It’s a real treat to see wild garden birds eating nuts, grains and seeds that you have provided for them especially in the colder months when you know that you are also helping them to survive the winter. Feeding birds doesn't just make them full and happy it is also surprisingly mindful and makes us feel good too. Our ELIZABETH Bird Feeder Tree is positioned literally outside our kitchen window and above this is our bathroom so in the morning, if I open the blind slowly

One of my earliest memories of spending time with my Scottish granny was going out into her garden every morning, brushing away the snow when it fell, and scattering the ground with an incredible variety of food for her “birdies”! It was a ritual that I really looked forward to being part of and I adored sitting in the kitchen afterwards and watching the robins, nuthatches, siskins, tits, blackbirds, sparrows, dunnocks and many more wild birds feasting on their breakfast. Weirdly though as a grown-up, I

Should you feed birds in the summer? This is a question that is much debated especially amongst my mum’s generation but in a nutshell (and according to the RSPB) the answer is YES! So hooray! There’s no need to stop feeding birds in the summer. We get to play chef all year long! But just like with humans we should vary the food with the seasons but I will get to that in a bit. The answer “yes!” might come as a surprise to some because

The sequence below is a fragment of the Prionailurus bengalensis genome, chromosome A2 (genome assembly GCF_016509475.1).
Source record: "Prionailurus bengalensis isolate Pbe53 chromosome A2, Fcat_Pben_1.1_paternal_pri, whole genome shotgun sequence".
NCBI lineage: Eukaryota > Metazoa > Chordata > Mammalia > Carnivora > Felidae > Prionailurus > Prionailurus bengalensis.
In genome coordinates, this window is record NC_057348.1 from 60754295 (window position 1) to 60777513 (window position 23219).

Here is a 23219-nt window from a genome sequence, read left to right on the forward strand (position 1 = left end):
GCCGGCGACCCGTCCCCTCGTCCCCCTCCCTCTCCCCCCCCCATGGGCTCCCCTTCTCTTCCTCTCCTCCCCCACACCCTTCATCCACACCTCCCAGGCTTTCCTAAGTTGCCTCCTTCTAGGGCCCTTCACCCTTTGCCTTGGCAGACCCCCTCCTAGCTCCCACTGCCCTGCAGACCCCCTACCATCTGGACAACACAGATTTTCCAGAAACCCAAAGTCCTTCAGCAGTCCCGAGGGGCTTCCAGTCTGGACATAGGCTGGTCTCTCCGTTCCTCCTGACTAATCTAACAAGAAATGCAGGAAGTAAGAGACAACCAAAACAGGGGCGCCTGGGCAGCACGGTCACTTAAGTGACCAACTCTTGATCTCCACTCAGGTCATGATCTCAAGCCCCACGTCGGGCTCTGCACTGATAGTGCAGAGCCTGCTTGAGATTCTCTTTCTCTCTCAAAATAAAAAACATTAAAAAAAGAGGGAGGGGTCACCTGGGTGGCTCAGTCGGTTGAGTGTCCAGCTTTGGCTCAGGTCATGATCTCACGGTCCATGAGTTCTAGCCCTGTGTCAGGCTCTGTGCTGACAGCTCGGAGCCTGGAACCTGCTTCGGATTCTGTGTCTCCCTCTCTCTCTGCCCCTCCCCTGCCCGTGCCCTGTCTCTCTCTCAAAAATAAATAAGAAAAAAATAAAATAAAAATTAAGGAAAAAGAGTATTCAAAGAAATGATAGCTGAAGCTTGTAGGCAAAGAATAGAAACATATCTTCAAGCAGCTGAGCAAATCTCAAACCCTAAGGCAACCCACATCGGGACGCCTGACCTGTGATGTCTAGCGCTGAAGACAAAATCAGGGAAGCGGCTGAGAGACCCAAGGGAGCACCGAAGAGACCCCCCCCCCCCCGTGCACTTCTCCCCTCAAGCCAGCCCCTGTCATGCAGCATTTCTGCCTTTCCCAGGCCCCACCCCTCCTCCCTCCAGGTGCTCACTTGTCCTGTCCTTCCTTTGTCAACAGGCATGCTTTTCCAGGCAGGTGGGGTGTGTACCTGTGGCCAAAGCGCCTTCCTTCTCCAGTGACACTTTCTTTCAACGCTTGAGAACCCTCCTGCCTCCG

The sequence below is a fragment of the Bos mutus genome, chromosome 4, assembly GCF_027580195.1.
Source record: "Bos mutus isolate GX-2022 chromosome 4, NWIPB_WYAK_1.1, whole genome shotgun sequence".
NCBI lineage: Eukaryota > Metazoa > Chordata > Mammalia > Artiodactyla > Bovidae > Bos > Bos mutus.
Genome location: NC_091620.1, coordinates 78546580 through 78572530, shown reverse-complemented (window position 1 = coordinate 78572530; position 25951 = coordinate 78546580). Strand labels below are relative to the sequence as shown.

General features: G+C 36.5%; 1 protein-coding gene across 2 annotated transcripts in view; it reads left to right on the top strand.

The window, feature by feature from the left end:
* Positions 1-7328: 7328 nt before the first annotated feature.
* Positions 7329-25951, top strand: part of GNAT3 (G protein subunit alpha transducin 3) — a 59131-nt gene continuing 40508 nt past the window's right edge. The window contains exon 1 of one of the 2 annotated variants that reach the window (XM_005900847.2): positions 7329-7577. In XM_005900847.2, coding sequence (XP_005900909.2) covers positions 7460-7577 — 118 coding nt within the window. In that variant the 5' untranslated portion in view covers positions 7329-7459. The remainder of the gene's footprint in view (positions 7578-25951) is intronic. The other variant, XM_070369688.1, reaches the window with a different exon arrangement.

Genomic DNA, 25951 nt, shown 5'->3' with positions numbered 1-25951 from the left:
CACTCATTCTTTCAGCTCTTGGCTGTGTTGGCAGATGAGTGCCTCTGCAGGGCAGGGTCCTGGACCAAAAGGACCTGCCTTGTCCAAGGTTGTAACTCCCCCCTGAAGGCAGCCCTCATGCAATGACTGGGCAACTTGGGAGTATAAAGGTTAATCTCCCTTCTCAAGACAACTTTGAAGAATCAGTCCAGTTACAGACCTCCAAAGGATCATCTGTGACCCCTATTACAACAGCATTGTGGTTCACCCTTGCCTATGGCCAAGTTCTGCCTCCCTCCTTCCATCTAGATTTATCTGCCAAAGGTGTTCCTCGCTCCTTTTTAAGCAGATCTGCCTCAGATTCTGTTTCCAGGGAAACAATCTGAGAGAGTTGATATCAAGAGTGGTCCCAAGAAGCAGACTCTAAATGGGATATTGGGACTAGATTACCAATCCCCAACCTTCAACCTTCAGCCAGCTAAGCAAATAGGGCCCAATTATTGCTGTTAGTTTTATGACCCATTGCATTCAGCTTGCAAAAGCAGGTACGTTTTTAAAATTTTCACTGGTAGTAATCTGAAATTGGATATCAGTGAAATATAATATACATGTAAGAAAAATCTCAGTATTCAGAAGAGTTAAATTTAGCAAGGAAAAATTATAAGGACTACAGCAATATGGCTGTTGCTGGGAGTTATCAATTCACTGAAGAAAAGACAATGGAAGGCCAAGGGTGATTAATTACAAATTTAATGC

Providing a safe watering hole for our wild garden birds is a wonderful thing to do. It not only helps sustain life but also gives us the chance to observe our feathered friends as they drink, wash, preen and, in the summer, use the water to keep cool. Watching them fluff up their feathers and dip and dive in the water is a truly magical spectacle and one I never seem to tire of. As you know, we design and sell copper bird baths and I

We all know that water is a vital ingredient for life, and this includes for our wild garden birds too. They don’t need bottled water from France or Fiji or filtered water or even fresh rainwater - tap water or water from a hosepipe will do just fine. But they need water! The big question is how long can birds survive without water? When I was researching this topic I was shocked to read on that in extremely hot weather (113˙F/45˙C) some smaller birds like finches

My GELDA bird baths caught the eye of Dr Olivia Chapple who, in 2011 in honour of her son, started the national charity Horatio’s Garden. During the school holidays, Horatio volunteered at the Duke of Cornwall Spinal Treatment Centre in Salisbury where his father was a spinal surgeon. Horatio wanted to study medicine and it had been his idea to create a garden for patients spending time in the spinal treatment centre and to this end he devised a questionnaire to ask patients what it was

I am often asked how did this all begin and of course there is a story to tell. One day two friends were chatting on the telephone about work – one in London, one in Hampshire – but it turns out that both were looking out of their windows gazing at the birds feeding on the seeds and fat-balls swinging from their trees and soon they were no longer discussing business but birds! But only one had a bird bath and the owner of this bird